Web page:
The government needs to address the practicalities of introducing driverless cars onto UK roads, with safety, liability and licensing being priorities, according to the Commons Transport Committee.
The committee’s Motoring of the future report found that the Department for Transport (DfT) has yet to work out how it will link new automotive technology with government policy, despite the publication of its Pathway to driverless cars report.
MPs on the committee said the DfT “should develop a comprehensive vision to shape motoring of the future” by working in partnership with other government departments and agencies.
This strategy needs to address issues around safety and liability in the event of crashes on roads predicted to have a mix of manual, semi-autonomous and driverless vehicles within 10 years.
The committee recommended that the DfT clarifies how driverless cars will affect the liabilities of motorists, vehicle manufacturers and insurers.
It also said the mix of manual and autonomous vehicles on UK roads will require the DfT to prepare for a period where not all of the benefits offered by driverless technology, such as reduced congestion and smoother traffic flow, will be realised.
The committee said benefits of driverless cars will only be fully realised when there is widespread adoption of autonomous car technology.
Louise Ellman MP, chair of the Commons Transport Committee, said: “The public need to be sure that new types of vehicles are safe to travel on our roads.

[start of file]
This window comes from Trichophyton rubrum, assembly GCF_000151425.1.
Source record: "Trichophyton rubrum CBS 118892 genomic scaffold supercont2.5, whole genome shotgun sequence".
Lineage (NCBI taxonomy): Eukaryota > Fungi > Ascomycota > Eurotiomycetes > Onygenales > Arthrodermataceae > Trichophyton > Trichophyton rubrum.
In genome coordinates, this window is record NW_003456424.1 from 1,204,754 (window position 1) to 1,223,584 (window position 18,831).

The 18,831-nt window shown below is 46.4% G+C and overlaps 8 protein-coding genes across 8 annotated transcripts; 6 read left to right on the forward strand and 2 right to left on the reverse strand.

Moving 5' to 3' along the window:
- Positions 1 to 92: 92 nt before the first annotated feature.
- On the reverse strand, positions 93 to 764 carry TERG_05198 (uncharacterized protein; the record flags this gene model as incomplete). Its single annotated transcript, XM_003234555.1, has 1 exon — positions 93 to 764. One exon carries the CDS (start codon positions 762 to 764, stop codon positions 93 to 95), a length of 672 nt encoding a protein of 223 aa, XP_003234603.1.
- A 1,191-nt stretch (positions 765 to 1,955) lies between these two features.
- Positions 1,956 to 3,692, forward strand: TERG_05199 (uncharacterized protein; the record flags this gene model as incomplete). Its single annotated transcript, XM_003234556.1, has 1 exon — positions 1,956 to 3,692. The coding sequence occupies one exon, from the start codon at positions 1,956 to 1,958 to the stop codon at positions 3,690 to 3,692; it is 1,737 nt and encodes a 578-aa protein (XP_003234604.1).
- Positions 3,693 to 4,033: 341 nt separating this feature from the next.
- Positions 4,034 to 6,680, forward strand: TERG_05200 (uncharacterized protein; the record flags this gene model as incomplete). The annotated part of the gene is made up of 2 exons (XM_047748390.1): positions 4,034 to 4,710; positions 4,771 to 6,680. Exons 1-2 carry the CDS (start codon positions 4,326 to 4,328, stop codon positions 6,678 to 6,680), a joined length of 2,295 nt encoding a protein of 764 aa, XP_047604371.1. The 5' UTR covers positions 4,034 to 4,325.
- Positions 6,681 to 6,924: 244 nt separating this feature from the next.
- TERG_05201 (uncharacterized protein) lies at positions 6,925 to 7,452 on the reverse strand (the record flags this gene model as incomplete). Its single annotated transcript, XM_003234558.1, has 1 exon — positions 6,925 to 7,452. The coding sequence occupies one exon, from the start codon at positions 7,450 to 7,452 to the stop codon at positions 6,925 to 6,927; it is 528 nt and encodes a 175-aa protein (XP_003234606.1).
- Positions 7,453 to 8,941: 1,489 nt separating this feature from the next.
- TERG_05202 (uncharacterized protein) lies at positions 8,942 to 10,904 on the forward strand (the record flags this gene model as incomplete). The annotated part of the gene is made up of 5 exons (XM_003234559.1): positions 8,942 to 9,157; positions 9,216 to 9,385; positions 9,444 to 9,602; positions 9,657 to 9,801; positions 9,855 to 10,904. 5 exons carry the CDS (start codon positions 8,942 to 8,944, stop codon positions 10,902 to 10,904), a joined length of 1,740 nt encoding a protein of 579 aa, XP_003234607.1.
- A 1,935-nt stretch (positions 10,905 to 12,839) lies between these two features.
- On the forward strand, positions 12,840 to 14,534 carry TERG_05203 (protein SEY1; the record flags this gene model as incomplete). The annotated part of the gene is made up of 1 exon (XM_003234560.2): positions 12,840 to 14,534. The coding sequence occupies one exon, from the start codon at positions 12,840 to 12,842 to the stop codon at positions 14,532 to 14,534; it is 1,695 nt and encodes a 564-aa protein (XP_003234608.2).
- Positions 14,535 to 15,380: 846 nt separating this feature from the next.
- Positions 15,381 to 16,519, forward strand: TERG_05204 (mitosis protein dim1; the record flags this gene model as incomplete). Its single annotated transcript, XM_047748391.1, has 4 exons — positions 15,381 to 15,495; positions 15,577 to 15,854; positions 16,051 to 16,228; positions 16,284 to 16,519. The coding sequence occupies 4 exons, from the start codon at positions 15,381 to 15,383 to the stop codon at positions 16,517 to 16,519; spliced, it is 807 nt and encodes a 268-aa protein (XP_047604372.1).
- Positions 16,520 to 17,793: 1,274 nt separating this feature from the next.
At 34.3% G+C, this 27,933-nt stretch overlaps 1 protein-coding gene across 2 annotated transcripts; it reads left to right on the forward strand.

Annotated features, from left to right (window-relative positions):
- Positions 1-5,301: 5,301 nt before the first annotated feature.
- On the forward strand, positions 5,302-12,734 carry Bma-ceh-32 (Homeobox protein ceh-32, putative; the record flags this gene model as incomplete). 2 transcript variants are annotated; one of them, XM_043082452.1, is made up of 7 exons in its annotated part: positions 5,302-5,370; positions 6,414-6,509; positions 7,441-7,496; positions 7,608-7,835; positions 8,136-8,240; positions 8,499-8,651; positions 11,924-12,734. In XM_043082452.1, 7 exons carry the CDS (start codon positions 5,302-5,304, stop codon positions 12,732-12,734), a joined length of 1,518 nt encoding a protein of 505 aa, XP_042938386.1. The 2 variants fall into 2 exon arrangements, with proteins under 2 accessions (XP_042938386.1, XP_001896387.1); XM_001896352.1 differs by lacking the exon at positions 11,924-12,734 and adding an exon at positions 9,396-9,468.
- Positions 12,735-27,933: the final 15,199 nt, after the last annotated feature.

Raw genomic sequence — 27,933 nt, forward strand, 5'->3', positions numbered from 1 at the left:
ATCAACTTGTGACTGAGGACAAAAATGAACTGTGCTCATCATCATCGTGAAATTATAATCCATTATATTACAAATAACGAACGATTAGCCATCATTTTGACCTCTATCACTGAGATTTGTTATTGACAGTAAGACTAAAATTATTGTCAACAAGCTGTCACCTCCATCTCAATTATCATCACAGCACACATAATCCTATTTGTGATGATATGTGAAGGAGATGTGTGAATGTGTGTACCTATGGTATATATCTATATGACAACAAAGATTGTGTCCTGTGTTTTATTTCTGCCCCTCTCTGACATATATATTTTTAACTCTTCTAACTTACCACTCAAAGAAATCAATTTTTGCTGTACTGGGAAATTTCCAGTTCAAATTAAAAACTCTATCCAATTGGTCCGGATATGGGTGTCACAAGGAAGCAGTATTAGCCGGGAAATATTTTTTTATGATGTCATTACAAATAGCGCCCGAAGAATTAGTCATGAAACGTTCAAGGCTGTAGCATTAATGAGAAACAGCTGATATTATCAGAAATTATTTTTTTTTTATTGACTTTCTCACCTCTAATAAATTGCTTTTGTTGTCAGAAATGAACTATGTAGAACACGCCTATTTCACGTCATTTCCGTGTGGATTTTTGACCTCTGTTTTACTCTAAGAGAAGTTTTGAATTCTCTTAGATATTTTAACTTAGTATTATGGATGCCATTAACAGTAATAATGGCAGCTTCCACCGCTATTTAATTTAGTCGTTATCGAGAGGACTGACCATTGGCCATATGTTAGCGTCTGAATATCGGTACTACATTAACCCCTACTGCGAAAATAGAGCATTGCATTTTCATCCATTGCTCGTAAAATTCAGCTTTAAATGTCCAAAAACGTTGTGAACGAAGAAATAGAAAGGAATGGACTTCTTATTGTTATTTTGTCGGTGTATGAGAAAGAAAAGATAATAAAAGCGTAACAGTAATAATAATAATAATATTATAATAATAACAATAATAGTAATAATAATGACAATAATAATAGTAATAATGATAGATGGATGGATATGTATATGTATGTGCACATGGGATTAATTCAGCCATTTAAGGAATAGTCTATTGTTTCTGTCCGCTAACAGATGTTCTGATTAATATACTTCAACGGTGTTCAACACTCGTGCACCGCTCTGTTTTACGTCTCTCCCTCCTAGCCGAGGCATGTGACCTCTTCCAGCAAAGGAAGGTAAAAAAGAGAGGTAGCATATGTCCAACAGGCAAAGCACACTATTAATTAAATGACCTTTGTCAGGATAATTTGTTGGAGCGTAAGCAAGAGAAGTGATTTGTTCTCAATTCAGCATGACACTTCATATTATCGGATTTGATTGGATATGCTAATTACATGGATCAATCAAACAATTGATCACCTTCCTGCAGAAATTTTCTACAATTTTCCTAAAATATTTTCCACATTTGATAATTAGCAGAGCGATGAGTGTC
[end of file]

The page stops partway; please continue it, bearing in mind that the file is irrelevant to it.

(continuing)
“Transport ministers must explain how different types of vehicles will be certified and tested, how drivers will be trained and how driving standards will be updated, monitored and enforced.”
The rise of telematics and other car technology means that increasing amounts of data can be collected from vehicles.
The committee said the DfT will need to consider how that data is used within transport policy-making and ensure it is channelled into creating a better transport system, while also reassuring the public about how their data is being collected and used.
Evidence presented to the committee suggested there is a gap in research into the security of car data and that issues relating to the reliability and ownership of the data are not being addressed by the government’s motoring strategy.
The report recommended that the DfT asks the Information Commissioner’s Office to update guidelines on the collection, access to and use of vehicle data.
While there are numerous concerns around autonomous vehicles, with cyber security being touted as a top priority for driverless cars, the technology is still being pursued by major car and technology companies.